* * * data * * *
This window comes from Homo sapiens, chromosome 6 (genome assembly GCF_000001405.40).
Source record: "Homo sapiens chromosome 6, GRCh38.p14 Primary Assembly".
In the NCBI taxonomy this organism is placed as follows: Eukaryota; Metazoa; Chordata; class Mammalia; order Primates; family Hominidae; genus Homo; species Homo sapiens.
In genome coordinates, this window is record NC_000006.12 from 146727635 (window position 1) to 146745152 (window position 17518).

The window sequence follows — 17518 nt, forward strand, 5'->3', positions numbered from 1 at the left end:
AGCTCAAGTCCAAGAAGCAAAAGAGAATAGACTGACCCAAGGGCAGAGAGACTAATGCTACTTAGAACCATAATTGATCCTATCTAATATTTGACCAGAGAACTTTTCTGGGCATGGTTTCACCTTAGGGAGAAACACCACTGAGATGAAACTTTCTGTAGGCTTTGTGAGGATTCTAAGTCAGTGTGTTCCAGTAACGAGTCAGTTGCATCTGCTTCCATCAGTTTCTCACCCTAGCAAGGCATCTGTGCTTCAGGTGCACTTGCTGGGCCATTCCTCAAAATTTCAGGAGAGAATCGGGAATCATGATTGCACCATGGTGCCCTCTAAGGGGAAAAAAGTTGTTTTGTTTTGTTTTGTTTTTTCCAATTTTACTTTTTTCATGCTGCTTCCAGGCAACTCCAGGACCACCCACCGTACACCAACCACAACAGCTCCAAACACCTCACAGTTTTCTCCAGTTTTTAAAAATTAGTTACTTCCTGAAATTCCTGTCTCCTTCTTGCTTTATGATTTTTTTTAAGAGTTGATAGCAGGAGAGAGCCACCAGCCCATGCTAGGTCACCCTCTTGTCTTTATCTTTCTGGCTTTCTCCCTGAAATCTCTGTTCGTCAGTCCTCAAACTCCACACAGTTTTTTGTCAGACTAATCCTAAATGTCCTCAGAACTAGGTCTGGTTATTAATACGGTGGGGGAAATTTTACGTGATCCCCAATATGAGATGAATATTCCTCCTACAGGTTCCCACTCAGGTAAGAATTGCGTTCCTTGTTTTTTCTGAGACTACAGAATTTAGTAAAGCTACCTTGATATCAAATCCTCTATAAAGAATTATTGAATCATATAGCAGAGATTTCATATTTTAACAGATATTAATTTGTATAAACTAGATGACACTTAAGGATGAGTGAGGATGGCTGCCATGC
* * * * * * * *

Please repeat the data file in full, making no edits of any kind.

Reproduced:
This window comes from Homo sapiens, chromosome 6 (genome assembly GCF_000001405.40).
Source record: "Homo sapiens chromosome 6, GRCh38.p14 Primary Assembly".
In the NCBI taxonomy this organism is placed as follows: Eukaryota; Metazoa; Chordata; class Mammalia; order Primates; family Hominidae; genus Homo; species Homo sapiens.
In genome coordinates, this window is record NC_000006.12 from 146727635 (window position 1) to 146745152 (window position 17518).

The window sequence follows — 17518 nt, forward strand, 5'->3', positions numbered from 1 at the left end:
AGCTCAAGTCCAAGAAGCAAAAGAGAATAGACTGACCCAAGGGCAGAGAGACTAATGCTACTTAGAACCATAATTGATCCTATCTAATATTTGACCAGAGAACTTTTCTGGGCATGGTTTCACCTTAGGGAGAAACACCACTGAGATGAAACTTTCTGTAGGCTTTGTGAGGATTCTAAGTCAGTGTGTTCCAGTAACGAGTCAGTTGCATCTGCTTCCATCAGTTTCTCACCCTAGCAAGGCATCTGTGCTTCAGGTGCACTTGCTGGGCCATTCCTCAAAATTTCAGGAGAGAATCGGGAATCATGATTGCACCATGGTGCCCTCTAAGGGGAAAAAAGTTGTTTTGTTTTGTTTTGTTTTTTCCAATTTTACTTTTTTCATGCTGCTTCCAGGCAACTCCAGGACCACCCACCGTACACCAACCACAACAGCTCCAAACACCTCACAGTTTTCTCCAGTTTTTAAAAATTAGTTACTTCCTGAAATTCCTGTCTCCTTCTTGCTTTATGATTTTTTTTAAGAGTTGATAGCAGGAGAGAGCCACCAGCCCATGCTAGGTCACCCTCTTGTCTTTATCTTTCTGGCTTTCTCCCTGAAATCTCTGTTCGTCAGTCCTCAAACTCCACACAGTTTTTTGTCAGACTAATCCTAAATGTCCTCAGAACTAGGTCTGGTTATTAATACGGTGGGGGAAATTTTACGTGATCCCCAATATGAGATGAATATTCCTCCTACAGGTTCCCACTCAGGTAAGAATTGCGTTCCTTGTTTTTTCTGAGACTACAGAATTTAGTAAAGCTACCTTGATATCAAATCCTCTATAAAGAATTATTGAATCATATAGCAGAGATTTCATATTTTAACAGATATTAATTTGTATAAACTAGATGACACTTAAGGATGAGTGAGGATGGCTGCCATGC